The town of Bhagatpur in Kanchanpur in far western Nepal is typical for its ethnic composition: almost everyone has migrated to this land as a way to overcome bitter poverty, a common phenomenon in Nepal. Life hasn’t come easy for many families but there are promising signs of a better future for skilled youth.
The family of 25 year old Punam Jaisi Nepali faced worse than biting poverty: miserable situations to live together with a family having debt bondage for over a century. She struggled hard to stay a dignified life when she got married to Sanjay Nepali, a former Haliya from Dalit community having nine family members.
In 2008, the government abolished the Haliya system that had forced the poorest and most disadvantaged population to serve landlords without any wage, freedom, or right to mobility. Today, the struggle for improved livelihood continues for Punam’s family and many other neighbours.
“I am a proud owner of this cosmetics and beauty parlor,” said Punam. She thanks Rastriya Haliya Mukta Samaj Federation for providing the opportunity for training and building her confidence. The organization is supported by ILO implemented BRIDGE project, focused on equipping former bonded families with adequate skills for improved livelihood. US Department of Labour has funded the project.
ILO Nepal joined hands with the Ministry of Land Management, Cooperatives and Poverty Alleviation for piloting a model programme of sustainable livelihood to freed-Haliyas in Kanchanpur and Bajura. Through a global Bridge Project, ILO has reached out to 600 Haliyas families in the two districts for implementing a model of sustainable livelihood that intends to enhance their skills and employability based on the need of the local labour market. They are provided skills on 14 different trades, covering both men and women. The case in point that a well tailored training can transform lives is seen from the statistics that 317 youth have joined jobs as skilled wage earners, 246 have started their micro enterprise and 37 are preparing to join the labour market soon.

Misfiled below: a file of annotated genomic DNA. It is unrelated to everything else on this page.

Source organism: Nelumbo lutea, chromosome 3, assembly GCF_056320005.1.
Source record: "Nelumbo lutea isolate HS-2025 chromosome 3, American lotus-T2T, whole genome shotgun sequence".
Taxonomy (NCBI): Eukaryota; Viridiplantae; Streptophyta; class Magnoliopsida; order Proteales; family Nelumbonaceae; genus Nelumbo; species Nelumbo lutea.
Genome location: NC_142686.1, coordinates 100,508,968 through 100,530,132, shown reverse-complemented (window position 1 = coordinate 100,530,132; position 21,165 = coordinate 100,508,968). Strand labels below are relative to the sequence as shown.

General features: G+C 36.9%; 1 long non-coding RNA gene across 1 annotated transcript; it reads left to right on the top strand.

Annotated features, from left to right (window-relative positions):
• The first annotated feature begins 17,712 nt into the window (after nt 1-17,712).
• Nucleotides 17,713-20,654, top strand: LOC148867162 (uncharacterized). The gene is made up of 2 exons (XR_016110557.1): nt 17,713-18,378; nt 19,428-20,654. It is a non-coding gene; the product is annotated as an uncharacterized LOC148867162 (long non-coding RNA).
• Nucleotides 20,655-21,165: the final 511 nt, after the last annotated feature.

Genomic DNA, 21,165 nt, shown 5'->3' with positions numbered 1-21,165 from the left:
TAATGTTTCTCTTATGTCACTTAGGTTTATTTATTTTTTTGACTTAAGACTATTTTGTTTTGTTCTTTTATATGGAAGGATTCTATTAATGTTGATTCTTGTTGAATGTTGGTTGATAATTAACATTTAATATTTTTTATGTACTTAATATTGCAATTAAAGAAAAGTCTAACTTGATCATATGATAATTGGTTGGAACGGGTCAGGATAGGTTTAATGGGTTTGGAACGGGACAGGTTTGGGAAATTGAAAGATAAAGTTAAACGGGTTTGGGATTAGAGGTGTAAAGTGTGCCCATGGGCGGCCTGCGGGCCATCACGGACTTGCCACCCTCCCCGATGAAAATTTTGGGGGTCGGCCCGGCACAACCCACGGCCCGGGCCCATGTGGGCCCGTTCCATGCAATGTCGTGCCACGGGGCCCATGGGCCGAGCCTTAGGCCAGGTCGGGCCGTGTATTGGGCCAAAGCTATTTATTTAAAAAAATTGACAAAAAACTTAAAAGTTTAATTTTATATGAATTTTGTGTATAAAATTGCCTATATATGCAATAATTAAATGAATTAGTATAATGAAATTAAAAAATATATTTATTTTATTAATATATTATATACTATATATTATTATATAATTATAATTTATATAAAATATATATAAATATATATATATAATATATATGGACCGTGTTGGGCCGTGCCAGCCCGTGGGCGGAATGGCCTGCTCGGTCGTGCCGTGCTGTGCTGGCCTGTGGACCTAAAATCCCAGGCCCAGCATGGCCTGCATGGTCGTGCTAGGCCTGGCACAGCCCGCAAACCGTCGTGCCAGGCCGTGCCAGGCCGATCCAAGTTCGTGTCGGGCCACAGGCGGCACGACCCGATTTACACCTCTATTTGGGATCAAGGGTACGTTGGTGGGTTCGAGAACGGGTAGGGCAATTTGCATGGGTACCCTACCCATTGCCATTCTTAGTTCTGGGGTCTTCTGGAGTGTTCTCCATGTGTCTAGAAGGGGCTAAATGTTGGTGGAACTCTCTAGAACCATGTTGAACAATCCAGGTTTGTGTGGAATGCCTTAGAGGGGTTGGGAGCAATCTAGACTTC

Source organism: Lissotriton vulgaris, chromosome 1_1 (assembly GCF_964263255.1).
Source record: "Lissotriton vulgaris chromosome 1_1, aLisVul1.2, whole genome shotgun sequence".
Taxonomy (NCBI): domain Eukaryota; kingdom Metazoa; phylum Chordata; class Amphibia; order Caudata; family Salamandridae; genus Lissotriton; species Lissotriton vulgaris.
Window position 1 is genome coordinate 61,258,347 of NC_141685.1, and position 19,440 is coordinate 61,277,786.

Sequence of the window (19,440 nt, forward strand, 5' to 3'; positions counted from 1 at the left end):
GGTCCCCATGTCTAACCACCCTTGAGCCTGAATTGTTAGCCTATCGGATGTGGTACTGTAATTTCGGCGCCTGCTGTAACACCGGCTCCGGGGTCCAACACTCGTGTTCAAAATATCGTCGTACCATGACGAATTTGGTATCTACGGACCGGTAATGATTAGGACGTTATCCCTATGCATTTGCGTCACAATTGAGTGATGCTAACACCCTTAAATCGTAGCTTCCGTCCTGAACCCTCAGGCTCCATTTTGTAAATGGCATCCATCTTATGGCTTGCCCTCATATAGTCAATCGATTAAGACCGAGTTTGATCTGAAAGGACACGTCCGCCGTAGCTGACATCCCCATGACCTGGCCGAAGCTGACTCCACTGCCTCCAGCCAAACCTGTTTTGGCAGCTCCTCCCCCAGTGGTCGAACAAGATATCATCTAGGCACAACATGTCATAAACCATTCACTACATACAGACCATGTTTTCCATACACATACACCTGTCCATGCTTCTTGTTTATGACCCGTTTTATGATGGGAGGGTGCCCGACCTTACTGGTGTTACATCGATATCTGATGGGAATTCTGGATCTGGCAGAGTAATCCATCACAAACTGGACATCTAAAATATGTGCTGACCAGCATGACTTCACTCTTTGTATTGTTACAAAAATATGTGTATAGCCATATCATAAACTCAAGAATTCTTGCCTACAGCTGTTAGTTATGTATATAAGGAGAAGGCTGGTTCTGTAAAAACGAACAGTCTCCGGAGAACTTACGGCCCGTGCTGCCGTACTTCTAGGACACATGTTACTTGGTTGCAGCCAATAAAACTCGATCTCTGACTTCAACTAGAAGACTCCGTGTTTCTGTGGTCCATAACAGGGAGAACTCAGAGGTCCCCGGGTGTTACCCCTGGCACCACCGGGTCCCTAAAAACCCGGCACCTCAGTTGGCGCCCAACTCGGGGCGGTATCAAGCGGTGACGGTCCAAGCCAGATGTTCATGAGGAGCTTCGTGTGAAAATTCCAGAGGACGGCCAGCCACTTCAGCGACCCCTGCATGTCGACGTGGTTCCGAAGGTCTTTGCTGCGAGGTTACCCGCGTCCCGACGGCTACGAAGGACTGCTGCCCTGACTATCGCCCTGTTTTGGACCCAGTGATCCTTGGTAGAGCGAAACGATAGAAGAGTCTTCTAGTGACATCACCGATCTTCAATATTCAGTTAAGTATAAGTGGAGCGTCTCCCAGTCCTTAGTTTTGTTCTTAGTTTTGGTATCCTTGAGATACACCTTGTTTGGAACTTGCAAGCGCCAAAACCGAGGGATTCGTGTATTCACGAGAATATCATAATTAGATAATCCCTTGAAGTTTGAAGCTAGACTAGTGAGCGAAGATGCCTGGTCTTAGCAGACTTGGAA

“The training has transformed me into a promising entrepreneur. On Saturdays, I get as many as 30 customers. The earning is quite satisfactory,” she exclaimed. The National Skill Certificate she received from the Government’s Council for Technical Education and Vocational Training is hung on the wall of her beauty parlor.
“The BRIDGE project has actually come as a bridge for former bonded labourer families to seek a new way of life. This is why we have requested the ILO for its extension in other districts”, demanded Ishwor Sunuwar, President of the Haliya Federation.
Forced labour, modern day slavery and human trafficking are subjects of widespread international concern and action. The International Labour Organization’s two Conventions: the Forced labour, modern day slavery and human trafficking are subjects of widespread international concern and action. The International Labour Organization’s two Conventions: the Forced Labour Convention, 1930 (No. 29) and the Abolition of Forced Labour Convention, 1957 (No. 105) are among its most widely ratified instruments. According to the ILO, an estimated 40.3 million people are in modern slavery, including 24.9 in forced labour.